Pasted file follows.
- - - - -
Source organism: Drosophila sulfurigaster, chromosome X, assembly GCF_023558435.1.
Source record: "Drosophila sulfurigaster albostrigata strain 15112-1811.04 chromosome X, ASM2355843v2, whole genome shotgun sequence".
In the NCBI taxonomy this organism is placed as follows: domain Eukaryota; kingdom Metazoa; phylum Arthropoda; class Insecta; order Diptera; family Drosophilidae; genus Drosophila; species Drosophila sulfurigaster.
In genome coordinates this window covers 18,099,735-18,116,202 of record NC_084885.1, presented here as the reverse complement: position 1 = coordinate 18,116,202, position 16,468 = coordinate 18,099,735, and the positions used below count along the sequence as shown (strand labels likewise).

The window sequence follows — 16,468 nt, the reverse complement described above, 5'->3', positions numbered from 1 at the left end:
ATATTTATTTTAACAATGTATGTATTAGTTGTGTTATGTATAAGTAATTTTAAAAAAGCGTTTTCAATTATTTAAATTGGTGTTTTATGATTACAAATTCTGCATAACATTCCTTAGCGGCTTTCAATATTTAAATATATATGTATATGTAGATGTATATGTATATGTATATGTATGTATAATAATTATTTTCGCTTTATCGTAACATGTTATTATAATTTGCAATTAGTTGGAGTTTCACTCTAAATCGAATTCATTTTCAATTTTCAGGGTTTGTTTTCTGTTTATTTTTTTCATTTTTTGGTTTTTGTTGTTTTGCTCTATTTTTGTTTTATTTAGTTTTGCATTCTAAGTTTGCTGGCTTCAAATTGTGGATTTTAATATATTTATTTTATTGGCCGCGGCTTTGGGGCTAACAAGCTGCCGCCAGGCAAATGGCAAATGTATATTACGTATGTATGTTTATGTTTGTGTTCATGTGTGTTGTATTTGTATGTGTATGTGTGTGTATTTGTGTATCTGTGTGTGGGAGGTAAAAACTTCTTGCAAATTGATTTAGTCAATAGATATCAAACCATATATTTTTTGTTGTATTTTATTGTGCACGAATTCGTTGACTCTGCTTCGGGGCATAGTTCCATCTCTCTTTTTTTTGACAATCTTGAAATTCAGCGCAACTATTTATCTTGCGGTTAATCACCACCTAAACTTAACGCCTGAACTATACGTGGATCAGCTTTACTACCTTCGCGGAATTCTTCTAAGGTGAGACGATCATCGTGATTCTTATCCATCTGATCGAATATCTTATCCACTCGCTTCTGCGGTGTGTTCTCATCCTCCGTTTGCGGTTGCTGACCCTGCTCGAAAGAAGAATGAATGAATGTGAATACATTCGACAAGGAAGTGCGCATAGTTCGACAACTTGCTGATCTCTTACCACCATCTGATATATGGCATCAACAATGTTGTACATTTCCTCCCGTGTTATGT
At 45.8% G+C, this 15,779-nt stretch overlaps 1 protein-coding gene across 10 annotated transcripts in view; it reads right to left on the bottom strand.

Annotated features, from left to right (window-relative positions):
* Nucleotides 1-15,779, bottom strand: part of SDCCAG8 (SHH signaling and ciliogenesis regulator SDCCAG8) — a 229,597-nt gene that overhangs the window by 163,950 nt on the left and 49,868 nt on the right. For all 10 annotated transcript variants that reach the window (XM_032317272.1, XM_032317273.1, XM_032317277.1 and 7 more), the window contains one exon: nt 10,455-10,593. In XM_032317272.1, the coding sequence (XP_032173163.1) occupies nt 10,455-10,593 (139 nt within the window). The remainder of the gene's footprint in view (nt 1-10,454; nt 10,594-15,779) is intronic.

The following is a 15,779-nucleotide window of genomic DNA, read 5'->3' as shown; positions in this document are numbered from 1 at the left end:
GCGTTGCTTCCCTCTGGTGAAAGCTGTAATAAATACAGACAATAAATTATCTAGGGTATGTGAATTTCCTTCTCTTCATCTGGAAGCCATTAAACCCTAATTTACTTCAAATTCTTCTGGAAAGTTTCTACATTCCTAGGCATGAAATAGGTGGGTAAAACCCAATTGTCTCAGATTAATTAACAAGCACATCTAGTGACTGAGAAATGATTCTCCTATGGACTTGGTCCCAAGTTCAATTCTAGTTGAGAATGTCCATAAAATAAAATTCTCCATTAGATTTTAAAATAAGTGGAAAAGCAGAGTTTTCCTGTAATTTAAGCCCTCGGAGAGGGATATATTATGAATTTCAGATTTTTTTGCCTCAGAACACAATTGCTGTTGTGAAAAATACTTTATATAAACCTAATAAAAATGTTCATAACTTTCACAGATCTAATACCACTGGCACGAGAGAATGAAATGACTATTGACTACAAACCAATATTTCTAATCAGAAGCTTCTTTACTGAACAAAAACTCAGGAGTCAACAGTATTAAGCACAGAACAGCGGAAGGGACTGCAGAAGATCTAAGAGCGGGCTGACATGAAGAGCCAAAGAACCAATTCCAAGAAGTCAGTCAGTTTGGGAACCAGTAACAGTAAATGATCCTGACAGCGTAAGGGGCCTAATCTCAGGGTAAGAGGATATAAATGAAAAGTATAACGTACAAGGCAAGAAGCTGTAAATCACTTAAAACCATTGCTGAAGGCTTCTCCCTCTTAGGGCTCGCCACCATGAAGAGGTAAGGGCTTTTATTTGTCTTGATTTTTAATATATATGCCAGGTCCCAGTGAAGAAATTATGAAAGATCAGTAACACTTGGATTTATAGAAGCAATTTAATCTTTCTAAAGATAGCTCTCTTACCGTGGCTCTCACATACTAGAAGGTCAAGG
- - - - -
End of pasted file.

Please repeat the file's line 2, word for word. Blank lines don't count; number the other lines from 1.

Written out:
Source record: "Drosophila sulfurigaster albostrigata strain 15112-1811.04 chromosome X, ASM2355843v2, whole genome shotgun sequence".